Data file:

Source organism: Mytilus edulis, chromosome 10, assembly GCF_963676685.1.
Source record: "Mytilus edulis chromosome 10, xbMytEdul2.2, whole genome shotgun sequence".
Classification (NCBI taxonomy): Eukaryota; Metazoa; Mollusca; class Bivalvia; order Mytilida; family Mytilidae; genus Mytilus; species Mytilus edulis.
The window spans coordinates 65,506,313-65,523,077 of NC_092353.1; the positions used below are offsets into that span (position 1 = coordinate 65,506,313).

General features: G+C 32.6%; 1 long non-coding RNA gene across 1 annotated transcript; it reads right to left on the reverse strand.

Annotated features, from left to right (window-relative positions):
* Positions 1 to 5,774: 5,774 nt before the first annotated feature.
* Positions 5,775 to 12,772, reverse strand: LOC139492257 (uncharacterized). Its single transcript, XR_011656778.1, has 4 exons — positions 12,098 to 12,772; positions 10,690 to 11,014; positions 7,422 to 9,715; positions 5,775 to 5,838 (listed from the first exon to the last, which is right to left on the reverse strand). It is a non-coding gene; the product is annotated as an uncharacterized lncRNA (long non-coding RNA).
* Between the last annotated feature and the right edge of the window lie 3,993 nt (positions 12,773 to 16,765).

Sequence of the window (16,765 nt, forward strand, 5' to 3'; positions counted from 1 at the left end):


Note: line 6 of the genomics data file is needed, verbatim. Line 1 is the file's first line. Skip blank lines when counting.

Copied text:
Annotated features, from left to right (window-relative positions):